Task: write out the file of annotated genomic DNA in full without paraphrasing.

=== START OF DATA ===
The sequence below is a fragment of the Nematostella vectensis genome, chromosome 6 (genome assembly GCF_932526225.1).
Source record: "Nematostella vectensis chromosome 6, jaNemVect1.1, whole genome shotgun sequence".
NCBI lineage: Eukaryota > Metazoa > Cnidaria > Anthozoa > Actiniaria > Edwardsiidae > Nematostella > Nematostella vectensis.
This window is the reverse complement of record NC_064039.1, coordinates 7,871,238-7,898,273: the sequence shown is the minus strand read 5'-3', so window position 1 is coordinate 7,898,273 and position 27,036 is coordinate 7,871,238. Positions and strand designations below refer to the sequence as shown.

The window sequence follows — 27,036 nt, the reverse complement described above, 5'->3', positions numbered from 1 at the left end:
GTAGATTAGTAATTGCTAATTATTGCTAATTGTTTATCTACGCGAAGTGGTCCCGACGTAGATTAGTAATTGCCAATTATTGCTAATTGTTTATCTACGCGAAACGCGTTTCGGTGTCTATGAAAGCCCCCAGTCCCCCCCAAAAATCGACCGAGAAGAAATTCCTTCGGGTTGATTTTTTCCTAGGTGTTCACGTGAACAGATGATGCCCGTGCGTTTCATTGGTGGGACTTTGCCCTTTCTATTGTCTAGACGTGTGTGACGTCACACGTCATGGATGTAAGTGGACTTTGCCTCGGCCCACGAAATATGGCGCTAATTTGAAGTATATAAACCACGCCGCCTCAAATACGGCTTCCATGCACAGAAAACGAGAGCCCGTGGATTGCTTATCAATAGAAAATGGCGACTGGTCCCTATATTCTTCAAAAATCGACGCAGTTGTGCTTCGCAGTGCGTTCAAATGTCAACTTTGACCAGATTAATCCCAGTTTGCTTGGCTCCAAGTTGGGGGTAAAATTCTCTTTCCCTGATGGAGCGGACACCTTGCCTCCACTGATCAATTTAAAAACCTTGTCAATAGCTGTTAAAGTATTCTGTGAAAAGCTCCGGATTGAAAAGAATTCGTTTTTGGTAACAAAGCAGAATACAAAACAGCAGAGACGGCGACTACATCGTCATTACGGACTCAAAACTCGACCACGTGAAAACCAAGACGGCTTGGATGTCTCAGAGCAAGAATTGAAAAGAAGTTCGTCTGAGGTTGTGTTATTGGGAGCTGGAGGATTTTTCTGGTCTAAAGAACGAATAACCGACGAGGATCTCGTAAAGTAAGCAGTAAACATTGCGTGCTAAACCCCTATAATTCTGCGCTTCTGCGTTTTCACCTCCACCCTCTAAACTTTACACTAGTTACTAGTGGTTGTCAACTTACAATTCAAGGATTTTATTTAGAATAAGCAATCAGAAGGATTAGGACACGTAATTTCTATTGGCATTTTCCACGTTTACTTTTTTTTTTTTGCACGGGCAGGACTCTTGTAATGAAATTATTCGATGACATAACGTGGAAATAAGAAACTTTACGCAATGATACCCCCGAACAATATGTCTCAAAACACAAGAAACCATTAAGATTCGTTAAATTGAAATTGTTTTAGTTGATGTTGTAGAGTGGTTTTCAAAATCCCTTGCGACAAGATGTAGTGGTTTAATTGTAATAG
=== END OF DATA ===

The sequence below is a fragment of the Nematostella vectensis genome, chromosome 6 (genome assembly GCF_932526225.1).
Source record: "Nematostella vectensis chromosome 6, jaNemVect1.1, whole genome shotgun sequence".
NCBI lineage: Eukaryota > Metazoa > Cnidaria > Anthozoa > Actiniaria > Edwardsiidae > Nematostella > Nematostella vectensis.
This window is the reverse complement of record NC_064039.1, coordinates 7,871,238-7,898,273: the sequence shown is the minus strand read 5'-3', so window position 1 is coordinate 7,898,273 and position 27,036 is coordinate 7,871,238. Positions and strand designations below refer to the sequence as shown.

The window sequence follows — 27,036 nt, the reverse complement described above, 5'->3', positions numbered from 1 at the left end:
GTAGATTAGTAATTGCTAATTATTGCTAATTGTTTATCTACGCGAAGTGGTCCCGACGTAGATTAGTAATTGCCAATTATTGCTAATTGTTTATCTACGCGAAACGCGTTTCGGTGTCTATGAAAGCCCCCAGTCCCCCCCAAAAATCGACCGAGAAGAAATTCCTTCGGGTTGATTTTTTCCTAGGTGTTCACGTGAACAGATGATGCCCGTGCGTTTCATTGGTGGGACTTTGCCCTTTCTATTGTCTAGACGTGTGTGACGTCACACGTCATGGATGTAAGTGGACTTTGCCTCGGCCCACGAAATATGGCGCTAATTTGAAGTATATAAACCACGCCGCCTCAAATACGGCTTCCATGCACAGAAAACGAGAGCCCGTGGATTGCTTATCAATAGAAAATGGCGACTGGTCCCTATATTCTTCAAAAATCGACGCAGTTGTGCTTCGCAGTGCGTTCAAATGTCAACTTTGACCAGATTAATCCCAGTTTGCTTGGCTCCAAGTTGGGGGTAAAATTCTCTTTCCCTGATGGAGCGGACACCTTGCCTCCACTGATCAATTTAAAAACCTTGTCAATAGCTGTTAAAGTATTCTGTGAAAAGCTCCGGATTGAAAAGAATTCGTTTTTGGTAACAAAGCAGAATACAAAACAGCAGAGACGGCGACTACATCGTCATTACGGACTCAAAACTCGACCACGTGAAAACCAAGACGGCTTGGATGTCTCAGAGCAAGAATTGAAAAGAAGTTCGTCTGAGGTTGTGTTATTGGGAGCTGGAGGATTTTTCTGGTCTAAAGAACGAATAACCGACGAGGATCTCGTAAAGTAAGCAGTAAACATTGCGTGCTAAACCCCTATAATTCTGCGCTTCTGCGTTTTCACCTCCACCCTCTAAACTTTACACTAGTTACTAGTGGTTGTCAACTTACAATTCAAGGATTTTATTTAGAATAAGCAATCAGAAGGATTAGGACACGTAATTTCTATTGGCATTTTCCACGTTTACTTTTTTTTTTTTGCACGGGCAGGACTCTTGTAATGAAATTATTCGATGACATAACGTGGAAATAAGAAACTTTACGCAATGATACCCCCGAACAATATGTCTCAAAACACAAGAAACCATTAAGATTCGTTAAATTGAAATTGTTTTAGTTGATGTTGTAGAGTGGTTTTCAAAATCCCTTGCGACAAGATGTAGTGGTTTAATTGTAATAG